Shannon: yes, information about each new release is available in the Firefox release notes. However: a) the release notes pages are not in the form of announcements (e.g. no RSS feed); and b) the release notes pages have their own problems (see Bug #973335). Kohei: https://wiki.mozilla.org/Releases - seems to include information about major Firefox releases, but not actual Firefox version announcements. Not a destination for general users. What is Gecko? https://twitter.com/MozillaReleases - this might work if there was a way to filter out all the noise about other products, betas, etc. It's also difficult to use any Twitter client for staying informed about software releases, because it's too easy to miss tweets. http://www.mozilla.org/security/announce/ - a useful resource, but it contains no version information. https://blog.mozilla.org/security/category/security-updates/ - getting closer: this blog is a proper mechanism for version announcements (i.e. it has an RSS feed), but while the 'Security Updates' category you referenced does include version information, it has not been updated since 2011. The Mozilla blog's 'Firefox' category is potentially the best source for Firefox version announcements, except for the reasons I outlined in my original problem report: a) some new versions of Firefox are not announced at all; and b) new version announcements don't mention the new version number. https://developer.mozilla.org/en-US/Firefox/Releases https://developer.mozilla.org/en-US/docs/tag/FxSiteCompat https://blog.mozilla.org/addons/category/compatibility/ These all contain interesting information, but they not geared for general users, they don't include information about all versions (only major releases), and they don't have RSS feeds. "Mozilla no longer announces dot releases, because Firefox goes silent updates." I think we're getting to the heart of the matter here. I understand that Firefox is now set up by default to silently update itself when there are new 'dot releases'. However: not all users want their software to be updated automatically, many want to know what is changed in each new version, and they want to be informed of all new versions. I don't understand why this move towards automated, silent updates should also involve no longer announcing all new versions. Why not continue to provide the information? "Firefox dot releases only contains stability and security fixes, so general end-users don't have to care about those releases." I understand that dot releases only contain stability and security fixes, but in my opinion, those are the most important changes. Why do you assume that these are somehow of no interest to general users? "If you are really interested in every change, you can just search this Bugzilla :)" I can tell from the emoticon that you're joking. I'm sure you'll agree that searching Bugzilla for changes, as a substitute for version announcements, is impractical. One final note: it seems clear that you folks at Mozilla moved to this new Firefox update model because that's what Google was doing with Chrome. And that's fine: I have no objection to the frequent releases and auto/silent updates. The difference is that Google still provides proper version announcements - for ALL new versions (http://googlechromereleases.blogspot.com/).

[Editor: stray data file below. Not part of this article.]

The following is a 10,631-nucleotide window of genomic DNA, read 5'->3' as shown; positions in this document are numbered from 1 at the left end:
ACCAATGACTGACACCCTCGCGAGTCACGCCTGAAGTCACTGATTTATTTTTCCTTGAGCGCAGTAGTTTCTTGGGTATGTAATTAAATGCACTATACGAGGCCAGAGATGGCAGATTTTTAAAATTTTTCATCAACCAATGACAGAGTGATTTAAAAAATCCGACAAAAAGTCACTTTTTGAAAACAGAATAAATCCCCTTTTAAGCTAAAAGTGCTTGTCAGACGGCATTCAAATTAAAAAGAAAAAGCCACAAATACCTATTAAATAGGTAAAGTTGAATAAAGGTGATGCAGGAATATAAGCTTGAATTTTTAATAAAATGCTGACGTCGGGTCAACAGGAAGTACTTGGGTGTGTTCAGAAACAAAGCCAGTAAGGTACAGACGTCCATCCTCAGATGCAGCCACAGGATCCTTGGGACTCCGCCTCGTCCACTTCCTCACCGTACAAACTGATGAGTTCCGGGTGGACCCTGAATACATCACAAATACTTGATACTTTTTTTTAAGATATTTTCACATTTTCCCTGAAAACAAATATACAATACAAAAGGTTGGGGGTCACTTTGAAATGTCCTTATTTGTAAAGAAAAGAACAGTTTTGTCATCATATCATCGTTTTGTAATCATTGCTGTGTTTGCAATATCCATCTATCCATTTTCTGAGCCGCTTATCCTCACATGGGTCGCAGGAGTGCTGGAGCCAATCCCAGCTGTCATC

Case in point: yesterday Firefox 28 was released. I discovered this because I subscribe to RSS feeds for CERT and SANS blogs that announced the new version: https://isc.sans.edu/diary.html?date=2014-03-19 http://www.us-cert.gov/ncas/current-activity/2014/03/18/Mozilla-Releases-Updates-Firefox-Thunderbird-and-Seamonkey And there's nothing at all about Firefox 28 (not a dot release) on the Mozilla blog. There were two posts that seem related to Firefox yesterday, but there's no reference to a new version being available.